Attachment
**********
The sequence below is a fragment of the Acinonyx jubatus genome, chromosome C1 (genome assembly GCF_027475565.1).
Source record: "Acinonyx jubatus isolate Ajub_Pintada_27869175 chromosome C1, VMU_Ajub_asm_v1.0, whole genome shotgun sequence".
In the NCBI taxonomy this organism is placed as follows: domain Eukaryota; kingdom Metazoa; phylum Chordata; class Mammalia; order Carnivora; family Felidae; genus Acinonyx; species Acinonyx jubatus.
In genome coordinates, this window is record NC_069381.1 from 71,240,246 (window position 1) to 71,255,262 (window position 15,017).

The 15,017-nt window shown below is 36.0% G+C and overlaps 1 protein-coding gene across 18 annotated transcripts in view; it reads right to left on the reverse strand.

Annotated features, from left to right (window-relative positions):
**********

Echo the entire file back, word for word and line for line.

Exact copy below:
The sequence below is a fragment of the Acinonyx jubatus genome, chromosome C1 (genome assembly GCF_027475565.1).
Source record: "Acinonyx jubatus isolate Ajub_Pintada_27869175 chromosome C1, VMU_Ajub_asm_v1.0, whole genome shotgun sequence".
In the NCBI taxonomy this organism is placed as follows: domain Eukaryota; kingdom Metazoa; phylum Chordata; class Mammalia; order Carnivora; family Felidae; genus Acinonyx; species Acinonyx jubatus.
In genome coordinates, this window is record NC_069381.1 from 71,240,246 (window position 1) to 71,255,262 (window position 15,017).

The 15,017-nt window shown below is 36.0% G+C and overlaps 1 protein-coding gene across 18 annotated transcripts in view; it reads right to left on the reverse strand.

Annotated features, from left to right (window-relative positions):